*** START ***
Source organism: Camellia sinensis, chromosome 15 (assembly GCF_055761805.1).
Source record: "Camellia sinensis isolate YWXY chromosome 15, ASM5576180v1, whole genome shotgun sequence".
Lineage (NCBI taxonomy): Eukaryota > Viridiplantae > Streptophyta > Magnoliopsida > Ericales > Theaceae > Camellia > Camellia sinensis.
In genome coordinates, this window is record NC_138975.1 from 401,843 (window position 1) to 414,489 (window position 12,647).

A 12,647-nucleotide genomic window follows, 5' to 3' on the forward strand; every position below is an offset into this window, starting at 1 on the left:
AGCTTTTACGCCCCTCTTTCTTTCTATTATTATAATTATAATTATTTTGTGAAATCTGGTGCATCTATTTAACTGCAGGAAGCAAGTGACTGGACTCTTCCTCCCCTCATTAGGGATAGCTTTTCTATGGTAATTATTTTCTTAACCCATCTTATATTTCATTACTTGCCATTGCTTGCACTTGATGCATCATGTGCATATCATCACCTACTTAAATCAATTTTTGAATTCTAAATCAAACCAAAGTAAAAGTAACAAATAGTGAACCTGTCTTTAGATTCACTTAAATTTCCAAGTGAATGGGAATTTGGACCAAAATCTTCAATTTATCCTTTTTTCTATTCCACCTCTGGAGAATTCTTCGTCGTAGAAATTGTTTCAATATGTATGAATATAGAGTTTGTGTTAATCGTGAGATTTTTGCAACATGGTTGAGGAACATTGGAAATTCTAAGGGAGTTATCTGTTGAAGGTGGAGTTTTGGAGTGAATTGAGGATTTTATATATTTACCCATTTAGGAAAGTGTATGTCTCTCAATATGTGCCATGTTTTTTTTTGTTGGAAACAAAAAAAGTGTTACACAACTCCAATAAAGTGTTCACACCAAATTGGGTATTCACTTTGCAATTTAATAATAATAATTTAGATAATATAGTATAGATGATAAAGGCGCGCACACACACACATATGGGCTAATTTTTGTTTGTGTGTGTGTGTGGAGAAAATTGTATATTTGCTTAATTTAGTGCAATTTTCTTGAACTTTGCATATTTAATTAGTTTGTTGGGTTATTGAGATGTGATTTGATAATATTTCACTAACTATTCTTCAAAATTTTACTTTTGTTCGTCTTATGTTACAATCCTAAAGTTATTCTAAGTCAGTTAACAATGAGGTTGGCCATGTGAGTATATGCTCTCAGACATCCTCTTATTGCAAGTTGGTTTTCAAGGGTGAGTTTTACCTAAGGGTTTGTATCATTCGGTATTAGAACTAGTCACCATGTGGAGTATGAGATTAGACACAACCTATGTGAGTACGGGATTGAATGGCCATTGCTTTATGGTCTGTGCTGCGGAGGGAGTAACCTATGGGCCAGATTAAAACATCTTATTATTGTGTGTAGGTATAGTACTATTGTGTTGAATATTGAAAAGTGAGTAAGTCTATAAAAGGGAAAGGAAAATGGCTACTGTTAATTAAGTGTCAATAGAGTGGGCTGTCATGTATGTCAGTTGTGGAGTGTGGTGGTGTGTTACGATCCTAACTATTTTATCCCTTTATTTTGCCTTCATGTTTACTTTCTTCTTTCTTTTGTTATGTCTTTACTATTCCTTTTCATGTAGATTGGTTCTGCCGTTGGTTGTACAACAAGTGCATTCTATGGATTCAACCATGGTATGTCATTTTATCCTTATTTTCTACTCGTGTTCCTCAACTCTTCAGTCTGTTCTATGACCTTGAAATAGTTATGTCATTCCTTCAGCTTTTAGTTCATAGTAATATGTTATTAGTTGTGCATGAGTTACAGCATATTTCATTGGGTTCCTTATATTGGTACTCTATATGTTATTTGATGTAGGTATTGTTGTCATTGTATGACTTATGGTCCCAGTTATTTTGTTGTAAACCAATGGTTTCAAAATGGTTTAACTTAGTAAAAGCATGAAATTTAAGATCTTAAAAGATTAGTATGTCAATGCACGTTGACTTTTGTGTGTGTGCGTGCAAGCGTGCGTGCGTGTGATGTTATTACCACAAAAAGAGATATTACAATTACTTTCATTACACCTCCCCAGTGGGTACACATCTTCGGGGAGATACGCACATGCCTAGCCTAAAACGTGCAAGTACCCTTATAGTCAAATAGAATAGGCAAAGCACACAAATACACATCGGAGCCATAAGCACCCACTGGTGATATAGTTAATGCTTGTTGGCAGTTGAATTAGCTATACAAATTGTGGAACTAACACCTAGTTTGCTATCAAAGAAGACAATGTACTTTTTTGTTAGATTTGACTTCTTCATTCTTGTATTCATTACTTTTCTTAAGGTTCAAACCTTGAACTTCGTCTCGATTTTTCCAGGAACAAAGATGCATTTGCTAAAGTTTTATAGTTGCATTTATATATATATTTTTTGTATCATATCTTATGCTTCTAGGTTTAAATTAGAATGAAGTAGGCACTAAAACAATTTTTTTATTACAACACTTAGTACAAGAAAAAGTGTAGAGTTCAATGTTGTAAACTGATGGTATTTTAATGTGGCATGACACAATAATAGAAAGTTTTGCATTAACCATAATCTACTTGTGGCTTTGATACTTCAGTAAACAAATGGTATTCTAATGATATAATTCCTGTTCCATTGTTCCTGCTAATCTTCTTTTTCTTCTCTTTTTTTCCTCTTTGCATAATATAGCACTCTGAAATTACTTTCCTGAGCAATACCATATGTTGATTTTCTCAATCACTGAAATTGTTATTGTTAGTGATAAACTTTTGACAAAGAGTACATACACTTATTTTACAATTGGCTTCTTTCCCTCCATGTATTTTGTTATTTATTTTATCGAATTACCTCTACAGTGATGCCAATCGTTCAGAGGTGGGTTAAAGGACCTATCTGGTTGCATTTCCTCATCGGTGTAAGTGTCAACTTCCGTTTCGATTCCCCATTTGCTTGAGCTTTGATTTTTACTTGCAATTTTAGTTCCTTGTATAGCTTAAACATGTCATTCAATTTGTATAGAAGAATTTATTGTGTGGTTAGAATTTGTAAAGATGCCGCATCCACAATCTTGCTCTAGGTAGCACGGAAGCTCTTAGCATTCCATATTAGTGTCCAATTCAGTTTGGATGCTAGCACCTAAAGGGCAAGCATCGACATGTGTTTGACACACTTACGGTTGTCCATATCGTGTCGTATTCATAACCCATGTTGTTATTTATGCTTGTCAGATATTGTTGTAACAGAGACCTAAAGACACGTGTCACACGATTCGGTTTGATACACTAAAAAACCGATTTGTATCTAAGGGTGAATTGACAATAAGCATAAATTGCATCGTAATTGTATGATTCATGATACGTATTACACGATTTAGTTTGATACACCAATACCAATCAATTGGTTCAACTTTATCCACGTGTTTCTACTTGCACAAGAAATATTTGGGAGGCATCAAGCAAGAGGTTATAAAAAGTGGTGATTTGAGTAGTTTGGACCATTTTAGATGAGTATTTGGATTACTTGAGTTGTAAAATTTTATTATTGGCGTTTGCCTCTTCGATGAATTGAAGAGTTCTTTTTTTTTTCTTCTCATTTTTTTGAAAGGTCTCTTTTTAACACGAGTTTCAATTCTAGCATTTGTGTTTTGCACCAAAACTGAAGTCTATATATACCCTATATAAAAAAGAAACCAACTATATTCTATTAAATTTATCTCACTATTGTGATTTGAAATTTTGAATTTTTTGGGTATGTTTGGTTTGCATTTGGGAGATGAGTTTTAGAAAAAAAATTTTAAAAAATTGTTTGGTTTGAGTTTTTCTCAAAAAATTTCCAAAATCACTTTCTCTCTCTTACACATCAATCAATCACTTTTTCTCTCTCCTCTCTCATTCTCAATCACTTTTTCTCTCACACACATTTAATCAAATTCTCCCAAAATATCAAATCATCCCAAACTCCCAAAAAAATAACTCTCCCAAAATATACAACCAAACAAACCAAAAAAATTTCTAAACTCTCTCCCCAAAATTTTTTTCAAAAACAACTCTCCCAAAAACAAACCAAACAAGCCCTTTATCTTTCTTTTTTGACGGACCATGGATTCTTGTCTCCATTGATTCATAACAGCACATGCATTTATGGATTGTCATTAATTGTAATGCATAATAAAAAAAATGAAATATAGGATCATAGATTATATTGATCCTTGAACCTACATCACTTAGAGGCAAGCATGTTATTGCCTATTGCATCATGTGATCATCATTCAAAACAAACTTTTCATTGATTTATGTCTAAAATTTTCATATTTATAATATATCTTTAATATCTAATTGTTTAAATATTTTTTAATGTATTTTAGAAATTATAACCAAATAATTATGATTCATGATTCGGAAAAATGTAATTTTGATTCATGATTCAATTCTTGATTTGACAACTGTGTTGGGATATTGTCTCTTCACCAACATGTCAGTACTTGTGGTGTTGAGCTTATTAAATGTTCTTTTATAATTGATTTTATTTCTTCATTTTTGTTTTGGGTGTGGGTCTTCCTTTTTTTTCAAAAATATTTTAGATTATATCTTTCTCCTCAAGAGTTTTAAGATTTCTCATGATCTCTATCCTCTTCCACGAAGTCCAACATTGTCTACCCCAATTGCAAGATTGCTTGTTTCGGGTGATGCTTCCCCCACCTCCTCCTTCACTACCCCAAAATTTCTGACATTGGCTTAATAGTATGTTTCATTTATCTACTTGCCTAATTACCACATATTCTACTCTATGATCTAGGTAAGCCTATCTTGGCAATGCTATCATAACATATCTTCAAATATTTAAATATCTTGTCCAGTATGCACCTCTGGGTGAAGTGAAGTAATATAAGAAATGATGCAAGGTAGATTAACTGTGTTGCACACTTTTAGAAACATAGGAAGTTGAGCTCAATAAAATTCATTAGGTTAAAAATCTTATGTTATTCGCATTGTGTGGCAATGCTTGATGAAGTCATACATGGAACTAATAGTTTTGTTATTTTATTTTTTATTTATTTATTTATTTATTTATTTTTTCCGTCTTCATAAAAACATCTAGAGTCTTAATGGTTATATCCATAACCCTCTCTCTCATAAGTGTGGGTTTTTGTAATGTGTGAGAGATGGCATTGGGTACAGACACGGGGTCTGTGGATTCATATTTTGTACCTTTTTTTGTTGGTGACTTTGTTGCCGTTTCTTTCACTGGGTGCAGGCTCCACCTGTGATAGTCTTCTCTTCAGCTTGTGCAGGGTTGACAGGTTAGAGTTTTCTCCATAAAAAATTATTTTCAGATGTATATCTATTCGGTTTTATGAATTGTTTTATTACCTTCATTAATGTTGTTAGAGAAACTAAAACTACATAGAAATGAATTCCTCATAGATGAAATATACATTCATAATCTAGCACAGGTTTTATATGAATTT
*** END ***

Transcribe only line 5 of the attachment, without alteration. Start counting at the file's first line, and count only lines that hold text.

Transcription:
A 12,647-nucleotide genomic window follows, 5' to 3' on the forward strand; every position below is an offset into this window, starting at 1 on the left: